Establishing a business abroad
You can also establish a company, outlet, branch or office abroad. Find out what country’s or countries’ legislation and tax practices apply and when.
Consider setting up a company or branch abroad if, for example, business development, product service or product support require a permanent presence in the target market.
Establishing a production unit abroad might also be an option in view of low production costs, requirements concerning the need to produce the goods locally, savings in the area of transport costs or the need to get the product to customers in the target country quickly.
Before you make your decision, familiarise yourself in greater detail with, for example, the country profiles and other reviews available from Team Finland. You can also make use of the expert assistance from your region’s business development company and the views expressed by actors and operators in the target country.
If yours is a large Finnish company, first choose whether the new company should be your company’s existing subsidiary or branch. When making your decision, use, for example, the Team Finland organisations (e.g. chambers of commerce), the Tax Administration and the business development company in your region.
If you establish an entirely new company or subsidiary abroad, comply with the local legislation with regard to its legal form, registration and practices.
You may also establish a branch or outlet for your Finnish company abroad. In that case your company will function as a foreign enterprise from the target country’s point of view.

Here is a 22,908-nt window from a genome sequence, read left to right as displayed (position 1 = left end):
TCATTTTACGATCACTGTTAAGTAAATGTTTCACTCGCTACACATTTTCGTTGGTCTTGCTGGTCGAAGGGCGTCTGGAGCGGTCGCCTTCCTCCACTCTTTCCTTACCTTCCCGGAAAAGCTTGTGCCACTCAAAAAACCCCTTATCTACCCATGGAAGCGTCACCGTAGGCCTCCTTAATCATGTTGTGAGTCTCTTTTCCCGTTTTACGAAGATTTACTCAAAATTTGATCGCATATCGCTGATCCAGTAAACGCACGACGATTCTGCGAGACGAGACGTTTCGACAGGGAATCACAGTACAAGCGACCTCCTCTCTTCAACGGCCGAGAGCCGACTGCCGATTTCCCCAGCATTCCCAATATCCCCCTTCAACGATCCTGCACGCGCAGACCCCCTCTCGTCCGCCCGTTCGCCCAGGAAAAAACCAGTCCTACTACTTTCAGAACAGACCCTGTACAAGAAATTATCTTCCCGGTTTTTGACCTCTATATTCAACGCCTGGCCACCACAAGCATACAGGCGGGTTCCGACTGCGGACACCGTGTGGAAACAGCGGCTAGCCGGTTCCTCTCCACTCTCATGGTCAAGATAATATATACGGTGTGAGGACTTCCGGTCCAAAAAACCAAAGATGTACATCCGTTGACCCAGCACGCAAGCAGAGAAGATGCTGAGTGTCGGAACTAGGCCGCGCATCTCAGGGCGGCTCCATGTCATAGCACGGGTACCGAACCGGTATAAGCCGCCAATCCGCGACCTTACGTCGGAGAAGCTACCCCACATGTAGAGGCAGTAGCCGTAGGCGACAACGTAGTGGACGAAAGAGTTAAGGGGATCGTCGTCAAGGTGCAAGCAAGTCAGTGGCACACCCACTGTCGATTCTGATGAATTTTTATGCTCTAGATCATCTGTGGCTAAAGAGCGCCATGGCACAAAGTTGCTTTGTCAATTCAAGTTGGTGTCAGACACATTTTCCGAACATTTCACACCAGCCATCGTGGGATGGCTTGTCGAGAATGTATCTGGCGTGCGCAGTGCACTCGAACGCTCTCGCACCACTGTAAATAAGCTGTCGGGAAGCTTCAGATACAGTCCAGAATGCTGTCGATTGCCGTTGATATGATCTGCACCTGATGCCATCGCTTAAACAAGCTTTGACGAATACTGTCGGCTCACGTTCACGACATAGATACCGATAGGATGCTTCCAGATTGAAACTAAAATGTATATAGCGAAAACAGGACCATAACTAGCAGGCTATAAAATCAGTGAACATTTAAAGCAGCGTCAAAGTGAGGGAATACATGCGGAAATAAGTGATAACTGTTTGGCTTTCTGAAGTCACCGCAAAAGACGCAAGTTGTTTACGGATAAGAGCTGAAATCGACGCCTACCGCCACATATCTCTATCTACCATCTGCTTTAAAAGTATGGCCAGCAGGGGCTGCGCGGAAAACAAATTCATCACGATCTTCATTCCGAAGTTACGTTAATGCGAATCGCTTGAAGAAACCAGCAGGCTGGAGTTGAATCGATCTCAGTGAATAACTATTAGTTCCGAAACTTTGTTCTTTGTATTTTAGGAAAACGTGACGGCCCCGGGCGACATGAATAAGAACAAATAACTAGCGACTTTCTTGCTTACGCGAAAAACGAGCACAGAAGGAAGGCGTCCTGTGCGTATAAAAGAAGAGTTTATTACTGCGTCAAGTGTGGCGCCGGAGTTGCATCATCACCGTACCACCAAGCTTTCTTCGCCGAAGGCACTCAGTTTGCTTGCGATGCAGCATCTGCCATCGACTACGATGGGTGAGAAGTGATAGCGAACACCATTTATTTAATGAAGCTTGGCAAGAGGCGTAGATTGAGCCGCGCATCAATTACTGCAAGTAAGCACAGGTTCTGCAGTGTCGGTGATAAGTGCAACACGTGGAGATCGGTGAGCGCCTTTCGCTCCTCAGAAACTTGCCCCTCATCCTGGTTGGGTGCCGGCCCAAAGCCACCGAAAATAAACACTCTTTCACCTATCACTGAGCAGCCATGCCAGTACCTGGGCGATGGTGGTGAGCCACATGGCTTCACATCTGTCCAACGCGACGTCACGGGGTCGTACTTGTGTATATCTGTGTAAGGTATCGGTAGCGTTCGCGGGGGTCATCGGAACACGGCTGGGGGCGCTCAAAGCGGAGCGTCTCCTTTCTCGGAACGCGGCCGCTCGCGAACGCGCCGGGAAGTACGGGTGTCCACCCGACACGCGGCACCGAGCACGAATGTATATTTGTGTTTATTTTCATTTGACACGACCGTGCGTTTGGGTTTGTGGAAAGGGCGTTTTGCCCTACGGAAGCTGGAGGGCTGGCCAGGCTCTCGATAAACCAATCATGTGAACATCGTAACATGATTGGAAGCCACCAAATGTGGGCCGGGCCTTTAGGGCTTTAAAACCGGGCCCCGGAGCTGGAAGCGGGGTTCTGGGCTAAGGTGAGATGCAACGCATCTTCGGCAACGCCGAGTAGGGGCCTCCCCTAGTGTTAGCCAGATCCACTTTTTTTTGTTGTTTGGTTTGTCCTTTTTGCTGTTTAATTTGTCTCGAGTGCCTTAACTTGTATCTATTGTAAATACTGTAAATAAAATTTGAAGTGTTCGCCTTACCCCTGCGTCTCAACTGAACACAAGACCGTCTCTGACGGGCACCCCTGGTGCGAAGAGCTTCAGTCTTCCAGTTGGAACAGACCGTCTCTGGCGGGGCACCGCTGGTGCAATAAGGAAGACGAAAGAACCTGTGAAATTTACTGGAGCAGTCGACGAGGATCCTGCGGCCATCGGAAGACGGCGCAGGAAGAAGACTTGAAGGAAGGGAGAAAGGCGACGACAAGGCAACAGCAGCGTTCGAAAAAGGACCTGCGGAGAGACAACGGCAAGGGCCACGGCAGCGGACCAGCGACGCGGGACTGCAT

Make use of the experts in the home country and the target country at the various stages of establishment: the Team Finland networks and the Finnish consulate in the target country, for example. Also network with companies in the target region, so that you have a feeling for the local business culture.
If your company was established directly abroad or it is a subsidiary, the local taxation practices and legislation will apply.
If there are subsidiaries in a number of countries, each one must comply with the legal provisions in the relevant target country. Remember, however, that a subsidiary’s possible link to the parent company in the home country also means that the laws of Finland must apply.
If your company has a branch abroad, you must pay tax to Finland on the income you receive from Finland and abroad. Finnish tax laws apply to the income you receive from abroad and the Finnish Accounting Act applies to bookkeeping.
If your branch has a permanent establishment abroad, its income is taxed in accordance with the local tax provisions. Accounting practices comply with local laws.
If you pay tax on the same income both to Finland and abroad, you can claim double exemption relief in Finland on your company’s tax return. If the target country has levied tax in contravention of a tax agreement, apply to that country for a refund of tax.
Further information on the application of Finnish law is available from the Tax Administration.
If your employee is a local resident in the target country, their taxation and pay are normally subject to the laws of the relevant country, even if the party making payment is a Finnish company.
Foreign employees are not normally paid the employer’s social security contributions, and no health insurance contribution payable to Finland is deducted from their pay.
If you recruit Finnish persons permanently resident abroad for your company abroad, a tax-at-source card must be acquired from a Finnish tax office for them in order to determine their tax treatment.
If your company is to post its Finnish employees abroad, find out what country they will have to pay their taxes to, whether their pay is tax-free by virtue of the six month rule, and whether they will continue to be covered by the Finnish social security system.